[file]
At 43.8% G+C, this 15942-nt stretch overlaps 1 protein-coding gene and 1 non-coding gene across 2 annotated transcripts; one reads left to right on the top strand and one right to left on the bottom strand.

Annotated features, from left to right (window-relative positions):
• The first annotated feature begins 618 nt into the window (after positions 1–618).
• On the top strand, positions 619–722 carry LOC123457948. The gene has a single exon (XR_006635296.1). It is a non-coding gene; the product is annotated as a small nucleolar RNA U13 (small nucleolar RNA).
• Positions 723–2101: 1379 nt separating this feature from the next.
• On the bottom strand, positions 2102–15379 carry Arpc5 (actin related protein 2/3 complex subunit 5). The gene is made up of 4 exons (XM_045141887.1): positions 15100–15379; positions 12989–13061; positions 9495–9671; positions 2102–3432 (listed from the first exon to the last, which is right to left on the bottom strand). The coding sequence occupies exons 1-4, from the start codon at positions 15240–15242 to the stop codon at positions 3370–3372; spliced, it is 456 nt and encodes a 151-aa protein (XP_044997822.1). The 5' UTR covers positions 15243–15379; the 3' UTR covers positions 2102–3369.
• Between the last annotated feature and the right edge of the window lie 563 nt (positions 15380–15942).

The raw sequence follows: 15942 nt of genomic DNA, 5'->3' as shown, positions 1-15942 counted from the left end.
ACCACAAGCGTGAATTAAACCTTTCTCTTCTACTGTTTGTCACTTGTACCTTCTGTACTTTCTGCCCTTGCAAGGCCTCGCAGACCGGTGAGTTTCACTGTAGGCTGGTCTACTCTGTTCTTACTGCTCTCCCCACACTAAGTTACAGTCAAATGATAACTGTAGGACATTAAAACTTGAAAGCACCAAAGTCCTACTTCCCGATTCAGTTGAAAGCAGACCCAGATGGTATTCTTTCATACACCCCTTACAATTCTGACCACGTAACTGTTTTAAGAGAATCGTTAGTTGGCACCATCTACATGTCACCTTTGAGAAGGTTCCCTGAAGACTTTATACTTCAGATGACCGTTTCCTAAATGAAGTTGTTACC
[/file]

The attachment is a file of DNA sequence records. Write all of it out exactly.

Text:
At 43.8% G+C, this 15942-nt stretch overlaps 1 protein-coding gene and 1 non-coding gene across 2 annotated transcripts; one reads left to right on the top strand and one right to left on the bottom strand.

Annotated features, from left to right (window-relative positions):
• The first annotated feature begins 618 nt into the window (after positions 1–618).
• On the top strand, positions 619–722 carry LOC123457948. The gene has a single exon (XR_006635296.1). It is a non-coding gene; the product is annotated as a small nucleolar RNA U13 (small nucleolar RNA).
• Positions 723–2101: 1379 nt separating this feature from the next.
• On the bottom strand, positions 2102–15379 carry Arpc5 (actin related protein 2/3 complex subunit 5). The gene is made up of 4 exons (XM_045141887.1): positions 15100–15379; positions 12989–13061; positions 9495–9671; positions 2102–3432 (listed from the first exon to the last, which is right to left on the bottom strand). The coding sequence occupies exons 1-4, from the start codon at positions 15240–15242 to the stop codon at positions 3370–3372; spliced, it is 456 nt and encodes a 151-aa protein (XP_044997822.1). The 5' UTR covers positions 15243–15379; the 3' UTR covers positions 2102–3369.
• Between the last annotated feature and the right edge of the window lie 563 nt (positions 15380–15942).

The raw sequence follows: 15942 nt of genomic DNA, 5'->3' as shown, positions 1-15942 counted from the left end.
ACCACAAGCGTGAATTAAACCTTTCTCTTCTACTGTTTGTCACTTGTACCTTCTGTACTTTCTGCCCTTGCAAGGCCTCGCAGACCGGTGAGTTTCACTGTAGGCTGGTCTACTCTGTTCTTACTGCTCTCCCCACACTAAGTTACAGTCAAATGATAACTGTAGGACATTAAAACTTGAAAGCACCAAAGTCCTACTTCCCGATTCAGTTGAAAGCAGACCCAGATGGTATTCTTTCATACACCCCTTACAATTCTGACCACGTAACTGTTTTAAGAGAATCGTTAGTTGGCACCATCTACATGTCACCTTTGAGAAGGTTCCCTGAAGACTTTATACTTCAGATGACCGTTTCCTAAATGAAGTTGTTACC